It will without a way to brace yourself.

Find where your wall is.

That place that when you’re against it, you daren’t go past.

That place that makes you face what you want to run from.

That place that you can hang onto when the world rages at you.

When I have trouble with my boundaries today, my wall is my son.

Some will say it should be God.

I don’t disagree, but sometimes it’s when our kids are at risk that we rise up when we otherwise didn’t have it in us.

Sometimes, it’s Unconditional Love, not our vision of a Creator, that makes us see more.

I have a son fighting cancer who needs me to stick to my boundaries.

I need to accomplish a certain number of things.

I need to hit a certain $$ number every year to make sure he has access to the care he needs.

Talk about being hungry enough – most people I know do not understand what hungry actually is.

I cannot hit the number I need if I’m not disciplined about my work and how I bill.

I share that as someone who knows this and still struggles sometimes, even after 20+ years of part-time self-employment.

I share this because my son is my motivation above all else at this time.

We handcrafters, we women, we caregivers, we the self-employed who fight imposter syndrome…

– We must value ourselves and we must reverse engineer how to supply our needs.

Find that thing for you that helps you stick to your boundaries and commitments.

Find Your Wall.

When you have that, you will often find clarity in what is healthiest for you, your family and your business.

Find Your Wall - Julia Meek Chambers - Aberrant Crochet - My philosophy of finding my balance in the face of uncertainty

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There Is No Spoon…


I’ve had a recurring dream most of my life.

That there is plenty in the world until I arrive. Then something happens. But everyone around me is oblivious to my situation.

People see me a certain way and cannot see that my reality is quite different from their perception. I am assumed or judged by actions I have not taken and a reality I have not lived.

Last night I dreamt I got to attend a music performance at my daughter’s college. One of her friends was performing with a group, and the event would be followed by a banquet.

We arrived and everything was beautiful. We picked out seats, but I really needed to find a restroom. On my way back, I get completely lost. I ask for directions back to the performance hall, but no one knows what I’m talking about.

I finally find my way back, but I’ve not only missed the performance, I cannot find anyone I know. Still, I’m just in time to get a plate of food from the buffet before they tear it down. And I’m so hungry.

The buffet table is huge, taking up most of one side of the banquet room. As I go through, there’s very little left that I’m not allergic to, but I manage to find a little meat. Thankfully there’s still a little salad left on the salad bar at the end of the buffet.

I set my plate down to get the last of the salad, but as soon as I do, someone has taken my plate of food.

I’m in tears and I cry out, Not Again.

I can’t find my plate anywhere. My stomach pangs growl. And as I look back over the buffet, it’s been completely cleared.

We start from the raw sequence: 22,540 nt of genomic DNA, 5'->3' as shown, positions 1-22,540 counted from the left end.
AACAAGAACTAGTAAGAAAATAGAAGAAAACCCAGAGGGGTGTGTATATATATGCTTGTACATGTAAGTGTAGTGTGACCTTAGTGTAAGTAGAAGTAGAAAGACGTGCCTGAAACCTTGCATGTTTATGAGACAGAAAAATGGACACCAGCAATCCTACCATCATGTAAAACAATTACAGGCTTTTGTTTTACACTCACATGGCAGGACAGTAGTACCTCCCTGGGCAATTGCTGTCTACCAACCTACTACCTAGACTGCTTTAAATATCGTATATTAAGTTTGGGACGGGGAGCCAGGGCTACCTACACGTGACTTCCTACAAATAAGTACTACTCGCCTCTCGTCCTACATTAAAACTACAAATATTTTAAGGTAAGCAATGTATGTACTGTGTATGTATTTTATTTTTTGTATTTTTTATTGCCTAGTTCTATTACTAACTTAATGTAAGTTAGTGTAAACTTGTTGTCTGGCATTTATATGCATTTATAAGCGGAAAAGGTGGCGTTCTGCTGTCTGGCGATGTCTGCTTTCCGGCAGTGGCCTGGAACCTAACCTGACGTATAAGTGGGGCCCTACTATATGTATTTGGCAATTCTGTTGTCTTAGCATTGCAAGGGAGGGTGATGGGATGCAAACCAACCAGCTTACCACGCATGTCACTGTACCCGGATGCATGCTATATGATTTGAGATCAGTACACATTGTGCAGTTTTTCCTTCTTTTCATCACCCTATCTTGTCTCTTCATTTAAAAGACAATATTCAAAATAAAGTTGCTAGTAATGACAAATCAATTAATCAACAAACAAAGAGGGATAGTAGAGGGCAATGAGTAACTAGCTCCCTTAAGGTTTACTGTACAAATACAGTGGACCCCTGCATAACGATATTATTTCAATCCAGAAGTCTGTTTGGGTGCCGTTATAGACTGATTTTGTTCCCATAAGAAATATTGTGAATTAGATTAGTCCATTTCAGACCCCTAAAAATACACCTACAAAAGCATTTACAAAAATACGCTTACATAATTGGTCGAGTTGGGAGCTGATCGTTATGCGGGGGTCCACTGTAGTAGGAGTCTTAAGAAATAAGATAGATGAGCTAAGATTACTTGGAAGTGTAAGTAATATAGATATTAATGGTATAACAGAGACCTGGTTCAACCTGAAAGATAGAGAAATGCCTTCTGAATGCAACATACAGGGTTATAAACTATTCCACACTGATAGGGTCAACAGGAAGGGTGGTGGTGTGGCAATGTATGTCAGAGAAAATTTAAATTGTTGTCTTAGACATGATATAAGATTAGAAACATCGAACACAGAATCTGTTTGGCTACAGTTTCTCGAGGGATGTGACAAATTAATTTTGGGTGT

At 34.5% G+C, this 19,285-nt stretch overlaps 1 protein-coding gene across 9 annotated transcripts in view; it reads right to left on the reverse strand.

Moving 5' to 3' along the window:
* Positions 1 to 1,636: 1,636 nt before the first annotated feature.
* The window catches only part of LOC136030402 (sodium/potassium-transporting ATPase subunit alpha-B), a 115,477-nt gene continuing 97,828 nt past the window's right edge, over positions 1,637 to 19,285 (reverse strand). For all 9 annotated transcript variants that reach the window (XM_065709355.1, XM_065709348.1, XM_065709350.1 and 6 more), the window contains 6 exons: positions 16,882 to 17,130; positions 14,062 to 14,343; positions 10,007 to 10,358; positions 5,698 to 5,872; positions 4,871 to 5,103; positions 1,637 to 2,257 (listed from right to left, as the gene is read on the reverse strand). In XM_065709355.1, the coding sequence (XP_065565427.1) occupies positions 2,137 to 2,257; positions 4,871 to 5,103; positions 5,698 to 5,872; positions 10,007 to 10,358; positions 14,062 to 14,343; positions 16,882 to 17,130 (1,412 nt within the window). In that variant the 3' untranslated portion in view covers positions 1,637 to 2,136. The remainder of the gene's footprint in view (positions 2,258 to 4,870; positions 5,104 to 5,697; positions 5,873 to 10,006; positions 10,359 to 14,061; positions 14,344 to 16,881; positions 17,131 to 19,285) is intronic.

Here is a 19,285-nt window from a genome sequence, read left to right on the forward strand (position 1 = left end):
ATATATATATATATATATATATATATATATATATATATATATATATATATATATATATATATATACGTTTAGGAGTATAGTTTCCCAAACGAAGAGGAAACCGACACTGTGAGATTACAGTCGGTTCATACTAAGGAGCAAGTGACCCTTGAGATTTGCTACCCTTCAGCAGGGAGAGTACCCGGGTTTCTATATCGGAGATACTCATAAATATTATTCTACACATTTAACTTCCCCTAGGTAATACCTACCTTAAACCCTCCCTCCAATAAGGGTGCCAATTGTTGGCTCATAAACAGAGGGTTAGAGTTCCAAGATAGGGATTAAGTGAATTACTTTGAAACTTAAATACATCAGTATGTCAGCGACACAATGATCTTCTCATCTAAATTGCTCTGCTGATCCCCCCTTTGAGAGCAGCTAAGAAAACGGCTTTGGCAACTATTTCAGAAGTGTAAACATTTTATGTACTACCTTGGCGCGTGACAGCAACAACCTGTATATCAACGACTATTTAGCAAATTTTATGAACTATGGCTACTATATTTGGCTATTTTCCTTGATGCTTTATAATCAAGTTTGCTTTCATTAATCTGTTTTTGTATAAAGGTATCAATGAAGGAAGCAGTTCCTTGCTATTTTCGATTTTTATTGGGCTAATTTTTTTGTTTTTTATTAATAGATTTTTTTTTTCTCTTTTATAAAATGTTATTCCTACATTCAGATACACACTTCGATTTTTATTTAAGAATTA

All I have are a few leaves of spinach in a bowl. Even the water is gone.

And I feel despair.

This dream theme has recurred most of my life. And seems to play out in weird ways in my reality.

That everything somehow seems more complex for me. That normal sustenance, and needs fulfilled, is not readily available to me. That my trials are never typical. Like an alien trapped on a world I never quite click with. My timing is always off.

Everyone congratulates me on my cooking skills, yet no one is aware that I’m starving.

While it has improved some over time (i.e. my dreams rarely involve mortal danger now too), I’d like to conquer this dream. Master whatever it is that it represents. This dream had gotten better before. But it’s gotten much worse in the last 3 years since John’s glioblastoma diagnosis and death.

It’s understandable, but I need to figure out how to resolve it.

Or succumb.

scarcity-drought-spider-web-water-spout

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Understanding Doesn’t Erase It…


No matter what I understand about stress and grief and trauma, the understanding does not erase its reality.

Understanding alone does not give me freedom.

I still have to work through the muck. Albeit, it does help to understand.

Grief and trauma aren’t like injuries. They are injuries.

I never understood the physical reality of grief as an injury as well as I understand it now. I peel back the layers every day, and still there are more.

Grief is a uniquely human wound.

Even understanding the anticipatory grief packaged with John’s terminal illness did not prepare me for the eventual reality of his death. It did not prepare me for this side of the trauma. We soldiered on through the brutality of his fight for life, because John and I faced things together. No matter how gritty, our family faced everything together. And we had hope for a cure.

Now… that hope has exited stage left, as has John. And now he’s not here to stare down his son’s own cancer with us too.

Grief cripples, even when you understand. Even when you seek balance in all things. You are not “you” for awhile. Maybe you never will be.

“Faith” that I’ll see John again in spirit does not erase the physical reality I face every day. It does not erase the wounds of our trauma together. It does not remove the flood at my knees or the fight at my door.

While no one can take over my burden for me, my friends and family can cushion the pointy-ness, salve the pain, steady me when I falter and stumble. Hold my hair back as I vomit from this Life’s kick in the gut.

No one has ever thrived alone. Human history is proof of this, over and over again. The world’s sacred texts are filled with example after example. Nature also teaches us this. We can survive alone, but we do not thrive. And we don’t heal from mortal wounds without assistance, from God or otherwise.